It comes with a heavy heart that I write this piece, as whilst the latest set of controversies surrounding the stain of anti-semitism within the Labour Party have unfolded over the last month or two, I had faith in Jeremy Corbyn and his team to take both the initiative and the personal responsibility to root this out of my party and my movement – a movement that exists to oppose all forms of oppression, hate, discrimination, xenophobia and outright racism.
I had faith that after the controversies surrounding his personal mistakes in the past – most notably the blatantly anti-Semitic mural in East London that he defended after plans to take it down by the local authorities – that he would take the opportunity to come down hard on those who have been accused of anti-semitism within the party, and apologise wholeheartedly for those mistakes rather than what he has done, which is show no real signs of dealing with this with an iron fist as he should have done, but come up with ridiculous excuses like ‘he hadn’t looked at the mural properly’.
Now it is time for action, as actually the inaction displayed by Corbyn is an action in and of itself, and speaks volumes about his commitment to ensure that the legacy of our great party is not tainted by the ugly scourge of anti-semitism that has reared its head under his leadership.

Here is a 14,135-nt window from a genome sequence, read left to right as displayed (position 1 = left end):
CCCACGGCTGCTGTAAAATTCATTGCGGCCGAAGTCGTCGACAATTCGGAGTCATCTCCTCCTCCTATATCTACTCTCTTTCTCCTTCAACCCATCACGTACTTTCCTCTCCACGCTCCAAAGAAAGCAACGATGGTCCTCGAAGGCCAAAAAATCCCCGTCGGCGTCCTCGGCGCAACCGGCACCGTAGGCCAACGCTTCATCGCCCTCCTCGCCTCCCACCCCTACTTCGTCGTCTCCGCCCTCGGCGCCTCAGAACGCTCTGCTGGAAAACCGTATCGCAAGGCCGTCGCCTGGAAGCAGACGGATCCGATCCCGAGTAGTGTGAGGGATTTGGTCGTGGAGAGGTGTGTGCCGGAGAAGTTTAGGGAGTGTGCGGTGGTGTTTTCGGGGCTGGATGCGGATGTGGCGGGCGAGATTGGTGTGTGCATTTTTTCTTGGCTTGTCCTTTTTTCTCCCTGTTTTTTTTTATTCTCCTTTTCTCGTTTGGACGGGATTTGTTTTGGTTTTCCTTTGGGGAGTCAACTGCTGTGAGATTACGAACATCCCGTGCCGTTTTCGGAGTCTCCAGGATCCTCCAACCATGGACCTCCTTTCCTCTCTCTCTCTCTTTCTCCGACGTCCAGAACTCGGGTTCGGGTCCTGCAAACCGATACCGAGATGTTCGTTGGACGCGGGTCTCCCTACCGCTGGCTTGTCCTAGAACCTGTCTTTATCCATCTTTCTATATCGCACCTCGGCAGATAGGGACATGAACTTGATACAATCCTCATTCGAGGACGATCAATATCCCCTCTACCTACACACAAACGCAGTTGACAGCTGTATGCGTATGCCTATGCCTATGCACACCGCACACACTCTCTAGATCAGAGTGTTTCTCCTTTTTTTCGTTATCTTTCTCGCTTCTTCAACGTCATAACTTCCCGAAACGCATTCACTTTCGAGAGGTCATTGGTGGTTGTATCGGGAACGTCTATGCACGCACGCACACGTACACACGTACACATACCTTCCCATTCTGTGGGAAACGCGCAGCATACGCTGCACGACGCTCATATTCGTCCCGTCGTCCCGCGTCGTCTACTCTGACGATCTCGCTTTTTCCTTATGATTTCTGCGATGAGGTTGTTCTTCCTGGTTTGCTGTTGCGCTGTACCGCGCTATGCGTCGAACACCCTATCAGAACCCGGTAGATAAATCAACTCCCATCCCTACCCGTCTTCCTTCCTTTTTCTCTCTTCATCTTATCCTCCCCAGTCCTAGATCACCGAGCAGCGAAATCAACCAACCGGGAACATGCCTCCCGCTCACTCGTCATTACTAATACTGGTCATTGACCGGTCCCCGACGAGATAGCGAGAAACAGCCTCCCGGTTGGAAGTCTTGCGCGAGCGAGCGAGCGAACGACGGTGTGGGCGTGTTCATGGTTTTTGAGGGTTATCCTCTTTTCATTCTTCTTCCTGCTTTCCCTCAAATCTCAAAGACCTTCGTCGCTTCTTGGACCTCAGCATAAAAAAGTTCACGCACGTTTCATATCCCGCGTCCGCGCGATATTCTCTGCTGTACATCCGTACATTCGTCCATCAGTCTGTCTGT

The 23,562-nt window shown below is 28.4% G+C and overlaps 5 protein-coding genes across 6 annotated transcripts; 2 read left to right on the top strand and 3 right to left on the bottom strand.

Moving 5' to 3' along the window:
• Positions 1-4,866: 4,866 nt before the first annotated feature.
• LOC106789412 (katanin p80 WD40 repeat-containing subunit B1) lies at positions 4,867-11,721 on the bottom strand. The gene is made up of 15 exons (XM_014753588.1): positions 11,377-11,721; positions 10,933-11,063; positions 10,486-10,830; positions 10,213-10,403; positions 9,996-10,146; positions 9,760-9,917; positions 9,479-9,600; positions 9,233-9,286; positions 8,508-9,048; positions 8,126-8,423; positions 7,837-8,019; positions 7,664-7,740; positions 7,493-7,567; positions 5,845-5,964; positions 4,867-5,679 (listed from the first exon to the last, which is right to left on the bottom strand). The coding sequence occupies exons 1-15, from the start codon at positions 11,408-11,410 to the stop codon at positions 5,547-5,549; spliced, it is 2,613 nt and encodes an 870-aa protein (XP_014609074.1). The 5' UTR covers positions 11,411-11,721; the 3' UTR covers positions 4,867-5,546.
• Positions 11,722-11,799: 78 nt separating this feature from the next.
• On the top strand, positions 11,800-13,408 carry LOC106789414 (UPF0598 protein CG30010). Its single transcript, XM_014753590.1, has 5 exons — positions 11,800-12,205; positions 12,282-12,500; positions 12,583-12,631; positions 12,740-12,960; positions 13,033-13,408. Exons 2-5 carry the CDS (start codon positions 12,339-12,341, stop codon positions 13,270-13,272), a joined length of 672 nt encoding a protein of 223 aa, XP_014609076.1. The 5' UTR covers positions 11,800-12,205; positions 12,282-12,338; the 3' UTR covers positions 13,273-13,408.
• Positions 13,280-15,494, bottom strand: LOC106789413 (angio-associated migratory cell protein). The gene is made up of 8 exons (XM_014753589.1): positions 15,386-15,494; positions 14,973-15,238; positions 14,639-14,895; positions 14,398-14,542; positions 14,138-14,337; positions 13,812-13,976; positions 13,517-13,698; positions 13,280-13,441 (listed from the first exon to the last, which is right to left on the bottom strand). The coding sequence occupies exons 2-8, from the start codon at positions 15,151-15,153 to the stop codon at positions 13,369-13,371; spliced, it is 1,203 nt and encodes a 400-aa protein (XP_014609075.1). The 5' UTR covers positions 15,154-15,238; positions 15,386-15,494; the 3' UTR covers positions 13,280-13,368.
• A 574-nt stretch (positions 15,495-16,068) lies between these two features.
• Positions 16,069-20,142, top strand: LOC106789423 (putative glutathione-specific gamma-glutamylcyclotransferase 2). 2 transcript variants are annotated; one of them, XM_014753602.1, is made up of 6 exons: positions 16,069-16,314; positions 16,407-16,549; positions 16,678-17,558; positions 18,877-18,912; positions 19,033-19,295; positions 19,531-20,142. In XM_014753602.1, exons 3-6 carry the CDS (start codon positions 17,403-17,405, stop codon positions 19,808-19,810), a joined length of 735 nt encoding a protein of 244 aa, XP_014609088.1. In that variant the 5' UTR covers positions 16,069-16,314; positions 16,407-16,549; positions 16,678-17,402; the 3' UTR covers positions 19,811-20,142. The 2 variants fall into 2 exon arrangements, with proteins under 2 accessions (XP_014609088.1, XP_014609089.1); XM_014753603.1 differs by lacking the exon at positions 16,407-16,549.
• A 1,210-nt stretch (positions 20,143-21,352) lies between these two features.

Watching the 3 hour long debate in the House of Commons on Tuesday brought me to tears as I watched Labour MP’s stand up and criticize our leader and our own party. It occurred to me that the man that inspired me to join the Labour Party, the man I voted for twice to be leader against all the odds, the man that has ignited within me a belief that my brand of politics could be taken all the way to the door of No.10 Downing Street and radically transform our society for the better, could be either an anti-semite himself or someone who thinks so little of it, that he would turn his back on the vulnerable Jewish community in the UK and beyond. How could an unashamed Socialist and a life-long fighter against racism and xenophobia, be an anti-semite? Has my faith in Corbyn and his project been built upon rotting and filthy foundations? I had hoped not, but now I honestly do not know.